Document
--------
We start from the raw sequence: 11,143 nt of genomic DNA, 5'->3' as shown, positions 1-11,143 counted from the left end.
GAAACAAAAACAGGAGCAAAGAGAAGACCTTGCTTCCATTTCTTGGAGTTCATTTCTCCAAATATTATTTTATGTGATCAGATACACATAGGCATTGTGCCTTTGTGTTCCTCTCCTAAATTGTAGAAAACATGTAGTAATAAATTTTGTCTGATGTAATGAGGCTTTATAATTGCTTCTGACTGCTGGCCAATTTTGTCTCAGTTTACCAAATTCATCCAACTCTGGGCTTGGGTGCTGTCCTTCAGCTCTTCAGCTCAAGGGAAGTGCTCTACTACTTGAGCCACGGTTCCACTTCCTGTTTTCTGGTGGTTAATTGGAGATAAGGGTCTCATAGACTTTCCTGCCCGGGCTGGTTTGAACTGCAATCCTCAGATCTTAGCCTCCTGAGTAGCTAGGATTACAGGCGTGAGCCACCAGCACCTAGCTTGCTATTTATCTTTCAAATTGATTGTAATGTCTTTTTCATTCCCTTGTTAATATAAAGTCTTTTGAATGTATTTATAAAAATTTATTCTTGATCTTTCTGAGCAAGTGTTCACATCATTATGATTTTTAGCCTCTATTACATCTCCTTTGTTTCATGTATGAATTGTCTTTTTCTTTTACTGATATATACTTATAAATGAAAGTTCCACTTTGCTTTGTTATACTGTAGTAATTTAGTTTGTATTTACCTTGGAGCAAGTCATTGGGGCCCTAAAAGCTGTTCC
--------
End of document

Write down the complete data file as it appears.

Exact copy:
We start from the raw sequence: 11,143 nt of genomic DNA, 5'->3' as shown, positions 1-11,143 counted from the left end.
GAAACAAAAACAGGAGCAAAGAGAAGACCTTGCTTCCATTTCTTGGAGTTCATTTCTCCAAATATTATTTTATGTGATCAGATACACATAGGCATTGTGCCTTTGTGTTCCTCTCCTAAATTGTAGAAAACATGTAGTAATAAATTTTGTCTGATGTAATGAGGCTTTATAATTGCTTCTGACTGCTGGCCAATTTTGTCTCAGTTTACCAAATTCATCCAACTCTGGGCTTGGGTGCTGTCCTTCAGCTCTTCAGCTCAAGGGAAGTGCTCTACTACTTGAGCCACGGTTCCACTTCCTGTTTTCTGGTGGTTAATTGGAGATAAGGGTCTCATAGACTTTCCTGCCCGGGCTGGTTTGAACTGCAATCCTCAGATCTTAGCCTCCTGAGTAGCTAGGATTACAGGCGTGAGCCACCAGCACCTAGCTTGCTATTTATCTTTCAAATTGATTGTAATGTCTTTTTCATTCCCTTGTTAATATAAAGTCTTTTGAATGTATTTATAAAAATTTATTCTTGATCTTTCTGAGCAAGTGTTCACATCATTATGATTTTTAGCCTCTATTACATCTCCTTTGTTTCATGTATGAATTGTCTTTTTCTTTTACTGATATATACTTATAAATGAAAGTTCCACTTTGCTTTGTTATACTGTAGTAATTTAGTTTGTATTTACCTTGGAGCAAGTCATTGGGGCCCTAAAAGCTGTTCC